Soon, tons of bands reached out to us. My boss had a promotion dynamic in place, which was a great recipe for emerging talent. We became the hot label. I had glamorous friends and traveled a lot. Every weekend I had 3 or 4 shows to manage, with logistics, contracts, sponsorships, and schedules.
My work was great, until we did our first international tour.
The tour was a nightmare! Starting with the fact that the most important show was at a festival in New York and was for promotion only, which meant no money went to the artists. We did a couple of other shows in small venues in other cities, so we needed to pay for airplanes, hotels, and food too.
Then, of course, there were issues with the visas. One of the visas got denied, and my boss had to call people in the government to get it approved. We lost our original tickets, but we got the visa approved a week later. It was very stressful.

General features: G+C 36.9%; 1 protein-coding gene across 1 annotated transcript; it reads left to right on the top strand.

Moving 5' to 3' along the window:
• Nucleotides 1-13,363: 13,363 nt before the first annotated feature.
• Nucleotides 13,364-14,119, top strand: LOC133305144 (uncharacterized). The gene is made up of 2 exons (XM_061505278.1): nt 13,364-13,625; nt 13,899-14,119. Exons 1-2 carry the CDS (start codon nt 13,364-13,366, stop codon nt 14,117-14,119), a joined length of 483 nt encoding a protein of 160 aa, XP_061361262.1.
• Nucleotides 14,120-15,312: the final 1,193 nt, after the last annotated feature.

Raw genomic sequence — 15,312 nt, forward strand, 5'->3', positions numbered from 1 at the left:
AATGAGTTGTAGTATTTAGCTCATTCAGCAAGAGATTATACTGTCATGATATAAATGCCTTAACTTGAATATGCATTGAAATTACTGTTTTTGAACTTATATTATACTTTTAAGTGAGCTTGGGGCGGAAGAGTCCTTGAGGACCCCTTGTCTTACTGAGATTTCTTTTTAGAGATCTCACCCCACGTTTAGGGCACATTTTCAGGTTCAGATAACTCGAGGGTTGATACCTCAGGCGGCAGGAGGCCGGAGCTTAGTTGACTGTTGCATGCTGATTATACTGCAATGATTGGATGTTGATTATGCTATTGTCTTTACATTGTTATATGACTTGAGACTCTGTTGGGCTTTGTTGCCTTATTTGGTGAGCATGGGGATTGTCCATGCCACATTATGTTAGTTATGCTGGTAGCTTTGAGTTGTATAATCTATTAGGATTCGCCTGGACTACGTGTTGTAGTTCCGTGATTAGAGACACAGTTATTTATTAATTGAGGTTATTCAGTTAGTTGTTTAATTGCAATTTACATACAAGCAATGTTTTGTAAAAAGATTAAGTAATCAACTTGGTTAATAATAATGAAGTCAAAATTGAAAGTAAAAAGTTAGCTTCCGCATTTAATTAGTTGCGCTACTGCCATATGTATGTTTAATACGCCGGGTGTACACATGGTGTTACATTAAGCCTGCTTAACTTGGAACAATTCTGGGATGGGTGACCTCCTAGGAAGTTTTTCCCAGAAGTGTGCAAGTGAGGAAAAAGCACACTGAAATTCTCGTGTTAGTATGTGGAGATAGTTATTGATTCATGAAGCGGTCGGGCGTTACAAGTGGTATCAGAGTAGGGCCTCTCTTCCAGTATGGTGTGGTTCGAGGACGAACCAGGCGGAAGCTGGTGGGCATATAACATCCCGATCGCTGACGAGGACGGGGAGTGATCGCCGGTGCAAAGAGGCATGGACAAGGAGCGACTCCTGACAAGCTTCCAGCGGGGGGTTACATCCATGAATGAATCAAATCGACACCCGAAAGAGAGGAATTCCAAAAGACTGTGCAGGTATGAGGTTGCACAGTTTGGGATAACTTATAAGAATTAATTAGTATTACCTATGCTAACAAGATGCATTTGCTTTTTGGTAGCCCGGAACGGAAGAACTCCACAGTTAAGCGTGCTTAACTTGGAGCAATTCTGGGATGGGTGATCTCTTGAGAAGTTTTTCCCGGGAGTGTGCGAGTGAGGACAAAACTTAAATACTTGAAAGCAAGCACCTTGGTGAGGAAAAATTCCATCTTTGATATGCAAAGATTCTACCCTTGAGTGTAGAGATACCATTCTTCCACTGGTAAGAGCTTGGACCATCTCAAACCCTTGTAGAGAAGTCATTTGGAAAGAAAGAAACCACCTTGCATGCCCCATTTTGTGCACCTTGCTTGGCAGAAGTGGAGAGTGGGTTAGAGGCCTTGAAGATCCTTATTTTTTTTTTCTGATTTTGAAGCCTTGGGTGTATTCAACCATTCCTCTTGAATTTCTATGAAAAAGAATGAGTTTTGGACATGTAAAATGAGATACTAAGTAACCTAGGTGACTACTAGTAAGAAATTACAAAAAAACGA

At that time we didn’t have a tour manager or a technical person with the knowledge of how to deal with these issues. It was a struggle. We worked with local promoters, and did shows with no soundchecks using a mixer with 8 channels when we needed at least 24. The bars were a very different niche for us and the crowds didn’t enjoy the shows. It was a bummer. The stress of improvising an international tour as an emerging band was too much.
We still lived in the stone age back then. I hacked together webpages and Myspace accounts for the bands, but that still wasn’t customary in the industry. We didn’t have the budget for this type of thing, and innovation wasn’t the priority.
A couple months later, I got into a relationship with a famous singer, who I brought into our firm. Needless to say, it was a train wreck. I ended up fired, and his band continued with the firm.
My next job in the music industry was with a bigger management company.